Intravascular 'sonic lysis' busts peripheral thrombi

May 1, 2006

For years, interventional radiologists have seen vascular disease management slip through their fingers and into the hands of cardiologists and surgeons. A new ultrasound-based technique, however, may help them reclaim lost turf.

For years, interventional radiologists have seen vascular disease management slip through their fingers and into the hands of cardiologists and surgeons. A new ultrasound-based technique, however, may help them reclaim lost turf.

Untreated thrombi causing peripheral arterial occlusive disease (PAOD) or deep vein thrombosis (DVT) may lead to limb amputations, pulmonary embolism, and death. The Lysus infusion system could revolutionize thrombolysis by allowing heparin, alteplase, or urokinase infusions in half the time usually required for recanalization, said Dr. Thomas McNamara, chief of vascular and interventional radiology at the University of California, Los Angeles Medical Center.

The technique seems a natural fit for image-guided therapists who know their way around thrombolytics. It may also help IRs wanting to build a practice to enhance their reputation as experts in treating vascular disease, especially when vascular surgeons and cardiologists appear to be less interested in dealing with these complex, risky procedures, McNamara said.

"You are not going to get everything back," he said. "But you can build on it."

McNamara and colleagues presented in January results from 13 U.S. institutions assessing the device at the 2006 International Symposium on Endovascular Therapy in Miami Beach. Data on 62 patients with PAOD and 33 patients with DVT showed that sonic lysis dissolved 87% and 70% of their clots, respectively, in less than 24 hours. Both patient groups also showed a 92% and 56% reduction in bleeding complications, respectively, compared with conventional treatment.

"This is a big step forward," McNamara said. "When you don't have overnight infusion, you almost never have bleeding."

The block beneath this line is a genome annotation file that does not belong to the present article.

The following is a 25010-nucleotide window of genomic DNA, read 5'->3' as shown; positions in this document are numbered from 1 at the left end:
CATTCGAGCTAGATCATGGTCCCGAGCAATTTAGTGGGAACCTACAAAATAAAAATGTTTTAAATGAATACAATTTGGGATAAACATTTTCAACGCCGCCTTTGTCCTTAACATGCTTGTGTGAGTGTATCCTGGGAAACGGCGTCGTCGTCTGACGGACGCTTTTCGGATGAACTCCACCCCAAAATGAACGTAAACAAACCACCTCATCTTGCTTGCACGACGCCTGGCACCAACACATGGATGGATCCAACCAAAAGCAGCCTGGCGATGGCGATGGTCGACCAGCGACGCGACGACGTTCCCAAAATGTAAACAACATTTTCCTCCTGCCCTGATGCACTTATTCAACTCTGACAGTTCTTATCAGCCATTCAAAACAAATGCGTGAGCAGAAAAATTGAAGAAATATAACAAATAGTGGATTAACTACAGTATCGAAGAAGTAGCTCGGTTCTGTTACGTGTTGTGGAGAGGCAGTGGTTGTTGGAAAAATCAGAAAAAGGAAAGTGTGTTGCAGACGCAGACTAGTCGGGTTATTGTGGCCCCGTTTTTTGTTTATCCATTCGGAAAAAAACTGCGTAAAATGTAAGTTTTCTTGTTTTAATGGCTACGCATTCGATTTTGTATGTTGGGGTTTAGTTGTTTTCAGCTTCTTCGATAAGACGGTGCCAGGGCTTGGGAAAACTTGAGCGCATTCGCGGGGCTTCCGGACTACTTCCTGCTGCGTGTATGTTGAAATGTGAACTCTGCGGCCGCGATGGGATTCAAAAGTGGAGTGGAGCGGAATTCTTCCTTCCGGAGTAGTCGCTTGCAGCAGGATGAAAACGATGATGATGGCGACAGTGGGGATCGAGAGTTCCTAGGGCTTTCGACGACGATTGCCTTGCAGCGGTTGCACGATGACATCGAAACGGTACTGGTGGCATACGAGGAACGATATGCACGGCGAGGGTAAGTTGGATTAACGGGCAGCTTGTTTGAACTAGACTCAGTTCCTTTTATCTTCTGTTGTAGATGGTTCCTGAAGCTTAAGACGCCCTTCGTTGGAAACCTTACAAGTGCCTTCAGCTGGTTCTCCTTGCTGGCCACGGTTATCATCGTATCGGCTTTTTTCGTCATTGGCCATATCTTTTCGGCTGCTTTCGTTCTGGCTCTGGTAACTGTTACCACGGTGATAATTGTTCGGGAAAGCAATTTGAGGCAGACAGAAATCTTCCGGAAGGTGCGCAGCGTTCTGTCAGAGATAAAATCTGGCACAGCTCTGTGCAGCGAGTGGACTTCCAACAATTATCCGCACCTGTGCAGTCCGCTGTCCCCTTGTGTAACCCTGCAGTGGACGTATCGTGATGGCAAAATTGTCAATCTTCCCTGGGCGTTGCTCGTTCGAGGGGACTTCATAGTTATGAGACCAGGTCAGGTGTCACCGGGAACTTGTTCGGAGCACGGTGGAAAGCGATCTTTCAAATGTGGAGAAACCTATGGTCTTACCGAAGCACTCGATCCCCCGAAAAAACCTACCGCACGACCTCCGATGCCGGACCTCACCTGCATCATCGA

Conventional thrombolysis entails infusion at the site of the clot that, depending on thrombus size, can take up to two days to complete. The procedure can be expensive and risky. Infusion times correlate heavily with potential limb- or life-threatening hemorrhage.

The study lacks the weight of a randomized controlled study comparing other thrombolysis techniques. Sonic lysis, however, seems to get the job done quicker, saving physician and hospital time and lowering the overall cost of the procedure, said Dr. Suresh Vedantham, an assistant professor of radiology and surgery at Washington University's Mallinckrodt Institute of Radiology in St. Louis.

VALUABLE STEP

Several other mechanically assisted techniques are designed to macerate blood clots and speed up lysis, but they are lengthier and require larger doses of lytic drugs. These devices may toss broken clots deep into the bloodstream, potentially worsening a patient's condition. Their moving parts can potentially damage blood vessels beyond repair. The ultrasound-assisted Lysus system's design seems to overcome these shortcomings, Vedantham said.

"This type of treatment is a valuable step," he said.

The Lysus infusion system comprises a thin wire, beaded with up to 30 tiny ultrasound transducers, sheathed in a conventional catheter. Once it has been inserted in the affected area, the wire emits high-frequency, low-intensity waves, breaking thrombi's fibrin matrix apart as the catheter delivers the thrombolytic. Its manufacturer (EKOS, Bothell, WA) began testing with patients in Sweden six years ago and secured FDA 510(k) market clearance in 2004.